Faith groups’ dismay at UK Government boycott of UN disarmament meeting

On Friday of this week the UN Open-ended Working Group completed its second session on working out how to bring in new treaties that could lead to multi-lateral disarmament.

This intergovernmental meeting was endorsed by the UN General Assembly and is supported by 138 of nations and is being boycotted by the UK Government.

In 1968 a deal was struck and the five countries including the UK who already possessed the bomb promised to work towards complete disarmament and in return the other states promised not to develop their own nuclear weapons. 48 years later the UK is planning to buy a new generation of nuclear armed submarines and our commitment to disarmament appears hollow.  

Revd Steve Wild, President of the Conference, commented: "It is now time to take disarmament seriously.  Agreement on a verifiable and effective treaty leading to the elimination of nuclear weapons would demonstrate our faith in co-operation over threat, hope over fear, life over death.  As people of faith we believe that threat of use of weapons of mass destruction is inherently wrong regardless of who holds them.  The continued use of this threat by the UK is unnecessary and counterproductive."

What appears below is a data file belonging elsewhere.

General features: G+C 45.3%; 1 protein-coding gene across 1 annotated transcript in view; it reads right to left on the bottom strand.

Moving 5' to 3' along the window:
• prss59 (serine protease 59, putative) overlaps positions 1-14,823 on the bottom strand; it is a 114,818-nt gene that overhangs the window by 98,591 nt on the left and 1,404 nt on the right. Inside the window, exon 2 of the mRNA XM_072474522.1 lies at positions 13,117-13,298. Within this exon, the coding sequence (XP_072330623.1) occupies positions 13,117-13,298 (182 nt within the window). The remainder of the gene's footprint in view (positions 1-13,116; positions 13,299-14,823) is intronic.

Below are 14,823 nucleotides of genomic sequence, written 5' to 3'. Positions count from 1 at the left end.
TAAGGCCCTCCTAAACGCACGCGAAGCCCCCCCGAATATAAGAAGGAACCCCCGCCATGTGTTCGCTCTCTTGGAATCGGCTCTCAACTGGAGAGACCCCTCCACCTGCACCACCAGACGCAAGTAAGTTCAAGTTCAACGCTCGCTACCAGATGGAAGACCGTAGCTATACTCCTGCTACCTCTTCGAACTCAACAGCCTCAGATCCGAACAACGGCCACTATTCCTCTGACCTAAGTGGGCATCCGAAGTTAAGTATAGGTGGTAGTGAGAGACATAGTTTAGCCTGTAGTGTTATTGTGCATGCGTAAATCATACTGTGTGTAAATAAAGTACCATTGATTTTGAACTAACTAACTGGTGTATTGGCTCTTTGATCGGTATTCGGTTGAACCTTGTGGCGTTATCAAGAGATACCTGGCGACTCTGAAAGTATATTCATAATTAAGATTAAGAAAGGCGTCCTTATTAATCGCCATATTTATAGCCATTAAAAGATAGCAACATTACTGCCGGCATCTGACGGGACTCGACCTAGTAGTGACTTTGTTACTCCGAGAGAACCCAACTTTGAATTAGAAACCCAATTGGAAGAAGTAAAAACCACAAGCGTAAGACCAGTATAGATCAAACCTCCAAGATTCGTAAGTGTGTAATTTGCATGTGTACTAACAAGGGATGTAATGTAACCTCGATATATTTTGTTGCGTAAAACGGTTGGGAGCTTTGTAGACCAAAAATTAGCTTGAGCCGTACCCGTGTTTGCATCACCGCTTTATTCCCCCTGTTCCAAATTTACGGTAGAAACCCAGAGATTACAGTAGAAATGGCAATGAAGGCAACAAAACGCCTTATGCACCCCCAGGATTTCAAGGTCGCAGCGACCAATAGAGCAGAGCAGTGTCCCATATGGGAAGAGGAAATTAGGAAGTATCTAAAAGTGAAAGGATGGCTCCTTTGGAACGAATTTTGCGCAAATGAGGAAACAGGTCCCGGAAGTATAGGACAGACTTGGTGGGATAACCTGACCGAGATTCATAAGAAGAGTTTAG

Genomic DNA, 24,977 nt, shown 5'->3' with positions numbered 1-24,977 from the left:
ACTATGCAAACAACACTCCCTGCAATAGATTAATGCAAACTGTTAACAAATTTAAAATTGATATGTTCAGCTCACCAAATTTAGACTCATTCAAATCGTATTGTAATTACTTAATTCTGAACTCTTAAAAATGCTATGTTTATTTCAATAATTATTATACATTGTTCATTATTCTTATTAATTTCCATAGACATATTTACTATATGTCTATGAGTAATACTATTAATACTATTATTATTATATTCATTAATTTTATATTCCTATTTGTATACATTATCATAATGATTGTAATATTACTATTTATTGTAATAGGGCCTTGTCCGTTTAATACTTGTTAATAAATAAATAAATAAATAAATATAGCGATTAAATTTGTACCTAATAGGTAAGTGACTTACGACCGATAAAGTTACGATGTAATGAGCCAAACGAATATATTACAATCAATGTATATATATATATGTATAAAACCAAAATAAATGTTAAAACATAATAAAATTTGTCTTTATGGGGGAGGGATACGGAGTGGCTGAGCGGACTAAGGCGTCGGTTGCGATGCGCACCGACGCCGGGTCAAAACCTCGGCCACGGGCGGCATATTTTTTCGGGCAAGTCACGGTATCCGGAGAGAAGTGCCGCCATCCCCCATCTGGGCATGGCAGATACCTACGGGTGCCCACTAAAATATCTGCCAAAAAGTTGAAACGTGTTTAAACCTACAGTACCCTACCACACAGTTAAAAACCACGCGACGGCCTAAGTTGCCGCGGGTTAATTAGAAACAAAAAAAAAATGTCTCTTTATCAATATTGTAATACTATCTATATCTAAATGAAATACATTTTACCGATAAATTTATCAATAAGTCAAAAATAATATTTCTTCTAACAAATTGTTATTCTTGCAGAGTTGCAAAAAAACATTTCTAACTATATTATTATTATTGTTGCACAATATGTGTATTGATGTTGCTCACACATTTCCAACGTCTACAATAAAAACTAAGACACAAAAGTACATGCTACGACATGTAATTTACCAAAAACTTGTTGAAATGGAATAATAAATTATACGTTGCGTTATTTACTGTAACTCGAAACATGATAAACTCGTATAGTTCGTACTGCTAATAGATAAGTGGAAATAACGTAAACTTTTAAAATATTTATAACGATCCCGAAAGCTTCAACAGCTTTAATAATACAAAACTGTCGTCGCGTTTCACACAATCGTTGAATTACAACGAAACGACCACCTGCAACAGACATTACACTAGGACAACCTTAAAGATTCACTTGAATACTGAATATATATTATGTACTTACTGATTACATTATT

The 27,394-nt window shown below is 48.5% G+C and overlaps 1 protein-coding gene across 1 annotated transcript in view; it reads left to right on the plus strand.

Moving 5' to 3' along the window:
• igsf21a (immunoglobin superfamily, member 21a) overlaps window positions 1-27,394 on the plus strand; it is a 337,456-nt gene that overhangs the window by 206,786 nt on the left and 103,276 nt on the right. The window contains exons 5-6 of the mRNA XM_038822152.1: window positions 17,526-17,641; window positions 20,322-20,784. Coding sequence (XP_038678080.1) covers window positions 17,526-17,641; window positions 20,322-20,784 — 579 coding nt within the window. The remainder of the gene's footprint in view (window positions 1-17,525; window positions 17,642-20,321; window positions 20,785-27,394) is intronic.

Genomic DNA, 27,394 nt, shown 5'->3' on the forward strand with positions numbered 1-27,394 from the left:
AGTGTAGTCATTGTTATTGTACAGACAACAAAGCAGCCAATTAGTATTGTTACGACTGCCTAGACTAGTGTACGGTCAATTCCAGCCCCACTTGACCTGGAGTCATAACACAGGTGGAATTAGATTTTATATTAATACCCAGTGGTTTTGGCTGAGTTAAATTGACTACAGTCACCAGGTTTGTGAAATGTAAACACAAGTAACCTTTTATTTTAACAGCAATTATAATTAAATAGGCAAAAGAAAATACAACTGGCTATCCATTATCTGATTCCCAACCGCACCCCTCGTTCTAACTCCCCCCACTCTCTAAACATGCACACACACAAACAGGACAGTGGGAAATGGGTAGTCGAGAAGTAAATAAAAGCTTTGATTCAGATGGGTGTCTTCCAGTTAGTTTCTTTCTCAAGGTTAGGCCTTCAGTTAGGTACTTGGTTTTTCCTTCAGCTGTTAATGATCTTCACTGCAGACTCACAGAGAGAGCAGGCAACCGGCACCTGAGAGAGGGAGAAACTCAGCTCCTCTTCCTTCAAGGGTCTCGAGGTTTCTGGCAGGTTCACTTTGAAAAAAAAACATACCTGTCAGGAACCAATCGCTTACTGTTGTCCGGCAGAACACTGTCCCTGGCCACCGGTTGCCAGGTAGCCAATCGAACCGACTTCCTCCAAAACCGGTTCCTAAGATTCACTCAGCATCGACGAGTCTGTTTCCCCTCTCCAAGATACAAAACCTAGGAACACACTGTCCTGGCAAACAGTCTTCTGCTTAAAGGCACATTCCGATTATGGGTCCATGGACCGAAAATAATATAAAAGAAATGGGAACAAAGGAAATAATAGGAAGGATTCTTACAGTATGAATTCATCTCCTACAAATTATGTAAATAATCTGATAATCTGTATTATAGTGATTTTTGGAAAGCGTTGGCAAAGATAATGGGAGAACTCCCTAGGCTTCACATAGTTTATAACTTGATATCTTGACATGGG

Dr Jill Barber, Vice President of the Methodist Church, commetned: "It is shameful that our government has voted against the process that is currently taking place within the United Nations.  Although we have a UK Disarmament Ambassador based in Geneva, the UK chose not to be present in vital discussions taking place in that same city.  The credibility of the UK's commitment to multilateral disarmament is being seriously dented.  Our government cannot hold back progress on the introduction of a nuclear ban treaty."

You can read more about this on the JPIT blog by clicking here. 

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